Competition, not confrontation

The US has yet to publicly define what a successful China policy would look like

FILE PHOTO: Chinese President Xi Jinping waves as he walks with U.S. President Joe Biden at Filoli estate on the sidelines of the Asia-Pacific Economic Cooperation (APEC) summit, in Woodside, California, U.S., November 15, 2023. REUTERS/Kevin Lamarque/File Photo

Competition, not confrontation. The United States has described its present foreign policy with China several times in those terms — without publicly defining either the purpose or outcome it wants to achieve. However, from the measures adopted over the last few years, we can infer that in general (but not in clear terms), past and present administrations seek to influence the global balance of power in favor of the United States and its allies.

Ronald Reagan defined its competition with Russia in clear terms: purpose and objective to defeat the evil empire. When the Allies fought Germany, Churchill did not adopt the ambiguous Chamberlain policy towards Hitler. This is not present in the US-China “competition” paradigm, which President Biden defined as the competition between two models: autocracy vs. democracy. But beyond the description of the pros and cons of both models, there is no definition of the purpose and outcomes of such competition. What will be considered a success? What is the vision? Destroy China? Change its political system? Its economic system? All of the above?

So far, the US has had a globalist policy and Biden has been successful in leading the pack in the case of Russia and Ukraine. Not so with China, and I believe it is because of a lack of vision, purpose, and long-term strategy. Allies will not commit their support if they cannot visualize what will be the end result of such “competition.” Furthermore, democracies like the US by nature include the possibility of changes according to the popular vote which can change every four years. That is why the USA is perceived as ambivalent and for many, consequently, untrustworthy.

Can the two systems coexist and contribute to the world peace and development? Shall conflicting visions always end in a fight for survival? Should competition always be characterized as a contest that ends in winners and losers, as in the most traditional free market definition?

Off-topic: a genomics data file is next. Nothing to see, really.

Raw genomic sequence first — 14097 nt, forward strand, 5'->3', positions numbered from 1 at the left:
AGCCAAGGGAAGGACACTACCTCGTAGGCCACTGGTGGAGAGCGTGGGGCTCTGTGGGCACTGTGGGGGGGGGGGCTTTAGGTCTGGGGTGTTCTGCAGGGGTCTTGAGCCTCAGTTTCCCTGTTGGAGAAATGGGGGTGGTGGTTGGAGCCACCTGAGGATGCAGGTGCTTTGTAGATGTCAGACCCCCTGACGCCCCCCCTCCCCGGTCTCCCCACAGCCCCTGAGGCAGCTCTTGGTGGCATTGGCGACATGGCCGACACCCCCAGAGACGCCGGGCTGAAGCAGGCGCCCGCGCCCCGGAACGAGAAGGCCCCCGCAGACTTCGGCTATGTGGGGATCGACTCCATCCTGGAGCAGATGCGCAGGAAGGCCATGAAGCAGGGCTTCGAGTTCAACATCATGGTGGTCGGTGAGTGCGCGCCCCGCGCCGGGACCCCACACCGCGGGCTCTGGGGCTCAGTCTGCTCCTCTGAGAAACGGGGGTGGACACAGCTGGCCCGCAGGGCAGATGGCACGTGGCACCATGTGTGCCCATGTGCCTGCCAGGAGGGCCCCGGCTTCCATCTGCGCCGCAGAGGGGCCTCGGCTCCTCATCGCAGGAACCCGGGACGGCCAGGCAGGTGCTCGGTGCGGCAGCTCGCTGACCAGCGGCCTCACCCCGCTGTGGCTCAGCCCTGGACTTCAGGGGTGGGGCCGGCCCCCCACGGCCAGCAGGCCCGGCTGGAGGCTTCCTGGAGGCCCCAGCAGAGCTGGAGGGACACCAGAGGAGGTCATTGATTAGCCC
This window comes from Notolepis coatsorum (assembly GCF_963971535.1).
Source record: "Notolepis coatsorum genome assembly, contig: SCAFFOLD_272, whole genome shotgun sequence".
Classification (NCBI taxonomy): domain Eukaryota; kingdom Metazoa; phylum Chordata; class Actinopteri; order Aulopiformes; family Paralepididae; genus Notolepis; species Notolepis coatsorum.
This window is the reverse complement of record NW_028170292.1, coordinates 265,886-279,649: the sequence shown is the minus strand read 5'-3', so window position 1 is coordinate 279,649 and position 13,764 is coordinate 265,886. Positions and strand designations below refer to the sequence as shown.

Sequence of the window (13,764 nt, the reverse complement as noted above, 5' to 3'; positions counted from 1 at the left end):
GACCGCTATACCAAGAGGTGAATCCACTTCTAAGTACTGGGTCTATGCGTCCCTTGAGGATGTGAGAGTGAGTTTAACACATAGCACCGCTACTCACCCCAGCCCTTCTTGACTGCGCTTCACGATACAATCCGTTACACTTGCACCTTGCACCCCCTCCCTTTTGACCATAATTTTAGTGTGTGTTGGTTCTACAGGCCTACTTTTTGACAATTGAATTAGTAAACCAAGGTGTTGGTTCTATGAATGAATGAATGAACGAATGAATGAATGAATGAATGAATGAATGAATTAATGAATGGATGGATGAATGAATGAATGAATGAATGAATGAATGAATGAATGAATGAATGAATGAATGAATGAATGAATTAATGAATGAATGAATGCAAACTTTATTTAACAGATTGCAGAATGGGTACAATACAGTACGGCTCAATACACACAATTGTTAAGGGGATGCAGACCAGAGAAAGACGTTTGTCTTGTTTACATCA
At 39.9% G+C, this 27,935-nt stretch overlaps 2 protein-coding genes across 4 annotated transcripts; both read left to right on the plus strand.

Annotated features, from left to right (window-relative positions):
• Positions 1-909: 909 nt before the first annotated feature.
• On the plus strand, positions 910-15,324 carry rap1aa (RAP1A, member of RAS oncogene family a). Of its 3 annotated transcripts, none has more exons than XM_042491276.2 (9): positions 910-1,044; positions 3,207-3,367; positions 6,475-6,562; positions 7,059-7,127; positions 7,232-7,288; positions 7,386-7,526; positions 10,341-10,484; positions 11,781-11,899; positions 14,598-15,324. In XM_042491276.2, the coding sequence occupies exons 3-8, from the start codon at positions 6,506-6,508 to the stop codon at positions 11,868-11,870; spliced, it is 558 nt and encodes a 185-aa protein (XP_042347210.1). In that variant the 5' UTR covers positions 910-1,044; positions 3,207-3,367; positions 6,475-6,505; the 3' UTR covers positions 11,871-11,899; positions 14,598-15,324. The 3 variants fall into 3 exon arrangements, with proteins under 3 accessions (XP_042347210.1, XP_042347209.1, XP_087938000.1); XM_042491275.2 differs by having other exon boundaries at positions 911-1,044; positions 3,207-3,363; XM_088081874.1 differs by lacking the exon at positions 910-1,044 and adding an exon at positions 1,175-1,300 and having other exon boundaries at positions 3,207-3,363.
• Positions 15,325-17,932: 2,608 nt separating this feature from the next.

Peace between two enemies can only be achieved with a zero-sum policy. Nobody can win but both can lose: a clash that could end in a stalemate or an apocalypse. The history of the world is our best manual to learn.

It is clear to me that China couldn’t invade the US nor vice versa (even if some politicians have the illusion that India can play a pivotal role in such a doomed scenario). Confronted with this reality what can we do without compromising freedom and human rights which in principle are the moral standards of the so-called Western civilization?

First, we should preserve and consolidate our existing international system which with all its defects has provided a forum for stability and peaceful resolution of disputes that otherwise would have ended in multiple wars or a global war. We should integrate China into that system, not isolate it. As we often have done with internal political rivals, we should support China’s inclusion in international bodies — it has shown a willing disposition to do so. We should also integrate China in joint efforts of technological, sustainable, medical, development, space missions, trade, and logistics for economic integration.

I should paraphrase the Democratic slogan “It’s the economy, stupid” to show that joint economic development unites people and promotes peace and respect for human rights.

Today, the goal should be to keep China and the US living in a global system that regulates different aspects of social and economic interests like climate control, trade norms, and financing in such a way that we all conclude that the best way for each national interest is the common interest and be governed by the same international rules and standards. 

It will not be easy due to the nationalistic wave that is triumphant in Western democracies as well as in autocratic countries.

Furthermore, democracies like the US by nature include the possibility of changes according to the popular vote. That is why the USA is perceived as ambivalent and for many consequently untrustworthy.

The progress achieved by the constructive engagement policy of the Nixon/Kissinger/Den Xiaoping era — abandoned by the modern US and Xi Jinping — should be taken into consideration and revalued. Xi and Biden have the chance to restore this constructive approach after the meeting in California on the week of November 14th. Right now, expectations are not high. Political internal pressures in the US in an election year put a premium on a confrontational discourse.


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